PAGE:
These Accent Planks are a great option to transform regular walls into conversation pieces. Not that green shag carpet wouldn’t be a conversation starter, but this option is a little more practical. Thanks for reading, and always, I’m here if you want to talk shop.
Hello everyone, Jennifer her with you on this early fall day. As I’m in the start of having some pre-holiday home improvement projects done, I was thinking: Have you ever watched someone install moulding with a nail gun and wondered if they have ever performed as a contortionist in the circus arts? I’m in awe of the complex maneuvering, limb twisting, and equipment handling they go through to so expertly attach moulding to walls, ceilings, floors, and windows. But if you use Inteplast Building Products prefinished, decorative moulding from Lowe’s, nailing isn’t necessary. It can actually be installed with construction adhesive, unlike most other traditional moulding products, because they’re made from high quality polystyrene which means they’re light weight and flexible. So you don’t get the typical frustrations of installing other substrates—like filling nail holes or nailing upside down. The installation process is so much easier, and it’s as simple as measure, cut, and adhere.
Of course, I’m not the DIY type, so I’m sure I’m making this sound much simpler than it is, but the point is, the installation process is easy to do. The first step of course is to determine the height placement on the wall for chair rails, or ceilings, whatever project you’re working on. Once you’ve determined the measurements, use a level and a pencil to mark a line around the room as a guide for installation.
Inteplast’s polystyrene decorative moulding products don’t require additional saw blades or other tools to cut. You can use the same equipment as traditional wood products. Once you’ve got the dimensions you need, make your cuts.
Apply the contact adhesive to the back of the moulding and to the wall, maintaining at least 1/2" from the edge of the moulding. Let the adhesive air-dry for a few minutes until it gets tacky, and then place the moulding on the wall. Grab your next piece and repeat. Adhesives instead of nails give you a cleaner appearance.
Once the moulding has been installed, you can fill all the joints and splices with caulk if you desire. After installing crown moulding it’s helpful to add a bead of caulk along the ceiling and wall edges to hide any imperfections.
As simple as 1, 2, and 3, here’s what you get:
As always, thank you for reading Design Next Door. Please remember to share your project photos and ideas with us. Looking for some home improvement inspiration. Visit our Pinterest page.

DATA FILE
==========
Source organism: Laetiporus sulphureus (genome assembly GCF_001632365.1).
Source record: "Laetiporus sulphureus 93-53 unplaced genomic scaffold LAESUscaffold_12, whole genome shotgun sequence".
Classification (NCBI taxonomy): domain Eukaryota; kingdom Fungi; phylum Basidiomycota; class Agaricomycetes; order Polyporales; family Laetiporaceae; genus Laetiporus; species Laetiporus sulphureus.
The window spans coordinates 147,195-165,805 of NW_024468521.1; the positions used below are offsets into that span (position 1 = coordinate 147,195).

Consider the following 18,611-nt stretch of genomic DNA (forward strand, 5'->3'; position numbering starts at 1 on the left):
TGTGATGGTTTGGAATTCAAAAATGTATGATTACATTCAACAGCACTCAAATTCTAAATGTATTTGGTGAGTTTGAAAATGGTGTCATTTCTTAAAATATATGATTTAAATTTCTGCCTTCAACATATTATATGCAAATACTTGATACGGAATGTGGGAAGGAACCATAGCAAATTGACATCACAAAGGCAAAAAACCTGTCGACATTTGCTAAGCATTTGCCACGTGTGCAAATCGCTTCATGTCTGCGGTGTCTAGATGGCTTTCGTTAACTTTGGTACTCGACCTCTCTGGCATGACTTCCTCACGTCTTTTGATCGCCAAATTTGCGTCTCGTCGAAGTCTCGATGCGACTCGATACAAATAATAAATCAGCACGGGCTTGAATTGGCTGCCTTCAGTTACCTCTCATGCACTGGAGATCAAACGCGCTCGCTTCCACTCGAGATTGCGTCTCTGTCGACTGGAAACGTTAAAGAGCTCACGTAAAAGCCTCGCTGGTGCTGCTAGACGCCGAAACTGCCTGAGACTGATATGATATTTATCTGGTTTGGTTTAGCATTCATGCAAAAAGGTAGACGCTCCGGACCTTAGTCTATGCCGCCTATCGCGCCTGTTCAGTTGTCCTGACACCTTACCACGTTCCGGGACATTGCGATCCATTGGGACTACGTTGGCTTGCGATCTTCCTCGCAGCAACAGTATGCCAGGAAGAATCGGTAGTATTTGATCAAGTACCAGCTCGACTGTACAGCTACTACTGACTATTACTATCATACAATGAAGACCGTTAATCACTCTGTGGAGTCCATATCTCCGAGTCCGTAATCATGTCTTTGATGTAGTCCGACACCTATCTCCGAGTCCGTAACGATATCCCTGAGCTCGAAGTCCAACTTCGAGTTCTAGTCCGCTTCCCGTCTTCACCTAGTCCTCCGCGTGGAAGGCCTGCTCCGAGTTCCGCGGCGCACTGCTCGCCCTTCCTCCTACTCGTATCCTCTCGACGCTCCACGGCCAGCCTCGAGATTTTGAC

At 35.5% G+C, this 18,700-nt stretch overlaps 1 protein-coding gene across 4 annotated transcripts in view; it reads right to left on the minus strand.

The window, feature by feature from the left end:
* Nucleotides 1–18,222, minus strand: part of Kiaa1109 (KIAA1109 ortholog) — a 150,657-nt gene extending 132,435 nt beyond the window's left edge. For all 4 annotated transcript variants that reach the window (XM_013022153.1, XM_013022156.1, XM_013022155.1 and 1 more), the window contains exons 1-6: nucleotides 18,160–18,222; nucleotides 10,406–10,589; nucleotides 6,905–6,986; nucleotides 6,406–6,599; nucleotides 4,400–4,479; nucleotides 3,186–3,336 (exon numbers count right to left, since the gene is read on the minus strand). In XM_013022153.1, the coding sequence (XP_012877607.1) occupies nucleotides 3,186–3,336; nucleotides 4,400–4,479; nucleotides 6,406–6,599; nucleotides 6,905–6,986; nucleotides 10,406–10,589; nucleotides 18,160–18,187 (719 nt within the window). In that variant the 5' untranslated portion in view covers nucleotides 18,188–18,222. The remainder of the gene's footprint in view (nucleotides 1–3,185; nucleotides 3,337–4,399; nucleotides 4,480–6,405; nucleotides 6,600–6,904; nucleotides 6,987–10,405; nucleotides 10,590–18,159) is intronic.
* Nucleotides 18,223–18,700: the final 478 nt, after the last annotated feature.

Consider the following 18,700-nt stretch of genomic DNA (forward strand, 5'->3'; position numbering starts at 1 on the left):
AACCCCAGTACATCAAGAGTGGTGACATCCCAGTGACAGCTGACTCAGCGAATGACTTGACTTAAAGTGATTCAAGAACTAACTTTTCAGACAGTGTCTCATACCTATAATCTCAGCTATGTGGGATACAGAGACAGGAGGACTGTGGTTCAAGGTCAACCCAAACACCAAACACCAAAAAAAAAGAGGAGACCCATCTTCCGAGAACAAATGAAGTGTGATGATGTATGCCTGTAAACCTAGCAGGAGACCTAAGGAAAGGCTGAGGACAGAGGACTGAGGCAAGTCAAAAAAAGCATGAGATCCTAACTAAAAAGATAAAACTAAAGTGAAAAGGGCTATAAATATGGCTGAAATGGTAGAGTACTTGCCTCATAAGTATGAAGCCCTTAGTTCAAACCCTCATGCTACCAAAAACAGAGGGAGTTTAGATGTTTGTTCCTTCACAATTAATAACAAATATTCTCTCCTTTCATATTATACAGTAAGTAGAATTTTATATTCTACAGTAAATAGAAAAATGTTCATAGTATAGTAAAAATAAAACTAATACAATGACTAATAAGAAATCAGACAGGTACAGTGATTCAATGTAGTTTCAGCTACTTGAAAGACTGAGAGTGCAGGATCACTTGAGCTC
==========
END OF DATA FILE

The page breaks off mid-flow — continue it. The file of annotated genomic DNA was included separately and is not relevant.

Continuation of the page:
I’m that crazy lady at the pumpkin patch every October scrutinizing every single pumpkin and carrying armfuls to my car. I’ve even been known to snatch a would-be jack o'lantern from an unsuspecting child because I thought it was the perfect pumpkin specimen (okay, I only did that once and I offered her money for it). Why do I have a pumpkin fetish you ask? Because they are the epitome of the fall season in my opinion, so they’re my go-to Thanksgiving decoration must-have. Especially as table centerpieces.
Pumpkins offer a versatile table decoration. You can paint them, leave them natural, or carve designs into them. They come in so many shapes and sizes as well it’s easy to make interesting design combinations and arrangements. With all of the commercialism that comes with the holiday seasons, I like to keep things natural. It’s easy to blend in pumpkins with twigs and pine cones and greenery.
I love incorporating the color gold into my Thanksgiving décor because I can easily use the same elements for Christmas as well. I found this amazing gold pumpkin table décor by A Pumpkin & a Princess craft and recipe blog site.
The hardest part of incorporating pumpkins into Thanksgiving décor is making sure they last through November. Over the years I’ve experimented with several different techniques for preserving the pumpkins. Here are some great tips from Miss Kopy Kat, a blogger and fellow DIYer on how to make your pumpkins last longer.
Of course, you know me, I couldn’t do a post without mentioning a PVC project. In keeping with the gold theme, I found this great idea on Pinterest from blogger Carrie on eHow for spray panting PVC pipes gold and making vases and table centerpieces. You can use leaves or spruce sprigs instead of flowers.
I hope these ideas inspired you to come up with an amazing one-of-kind Thanksgiving table. On behalf of Inteplast Building Products, we hope you have a wonderful Thanksgiving holiday with family and friends.
I’m Andrea, thanks for reading!
Hello all, Martin here again. When I was a kid, I got put in my fair share of time-outs. Ok, maybe more than my fair share if you listen to my older brother tell the story. What sent me to time-out more than anything was a bad habit, or favorite pastime, of writing on the floors and walls. I’m just sayin’ that my parents had the hardwoods finished at least twice before I turned 8, and I can’t tell you how many coats of paint they went through. I tell you all this because as kids we’re told not to write on the walls, and now all of sudden this trend of chalkboard walls takes hold. What’s a kid to do? Grab some chalk of course!
I have some good friends with three kids some crazy busy schedules. And with school starting soon they asked me to help install some chalkboard walls in their kitchen to create an information command center so they can see each other’s itineraries to help get themselves organized. I think it turned out ok. I based it on this picture from Inteplast Building Products:
We used a pre-finished decorative moulding from Inteplast Building Products to create the picture-frame detail surrounding the chalkboard panels. I like the way the moulding ties in with their existing DIY wainscoting detail. By the way, tacos are my favorite. I hope they will get the hint from the picture and invite me over for dinner! Take a look at this other chalkboard DIY wall I found from Lowe’s.